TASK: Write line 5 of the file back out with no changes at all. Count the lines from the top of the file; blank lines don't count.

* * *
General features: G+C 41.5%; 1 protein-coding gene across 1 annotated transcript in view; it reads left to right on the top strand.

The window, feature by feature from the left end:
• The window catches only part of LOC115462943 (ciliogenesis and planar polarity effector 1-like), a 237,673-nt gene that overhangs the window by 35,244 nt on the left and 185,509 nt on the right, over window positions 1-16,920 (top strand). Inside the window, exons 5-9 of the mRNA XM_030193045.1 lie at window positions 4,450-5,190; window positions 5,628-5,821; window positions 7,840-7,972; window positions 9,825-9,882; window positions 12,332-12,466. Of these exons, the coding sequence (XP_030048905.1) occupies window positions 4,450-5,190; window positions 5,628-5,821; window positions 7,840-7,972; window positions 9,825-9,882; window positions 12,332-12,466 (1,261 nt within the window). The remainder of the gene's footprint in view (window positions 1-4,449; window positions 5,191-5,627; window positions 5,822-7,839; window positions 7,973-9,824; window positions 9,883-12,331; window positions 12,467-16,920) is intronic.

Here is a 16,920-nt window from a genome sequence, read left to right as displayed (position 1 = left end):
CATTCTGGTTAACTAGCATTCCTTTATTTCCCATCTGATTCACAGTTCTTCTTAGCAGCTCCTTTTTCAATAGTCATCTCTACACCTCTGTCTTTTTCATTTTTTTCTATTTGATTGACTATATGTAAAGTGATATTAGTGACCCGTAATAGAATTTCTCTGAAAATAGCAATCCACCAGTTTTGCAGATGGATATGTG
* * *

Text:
CATTCTGGTTAACTAGCATTCCTTTATTTCCCATCTGATTCACAGTTCTTCTTAGCAGCTCCTTTTTCAATAGTCATCTCTACACCTCTGTCTTTTTCATTTTTTTCTATTTGATTGACTATATGTAAAGTGATATTAGTGACCCGTAATAGAATTTCTCTGAAAATAGCAATCCACCAGTTTTGCAGATGGATATGTG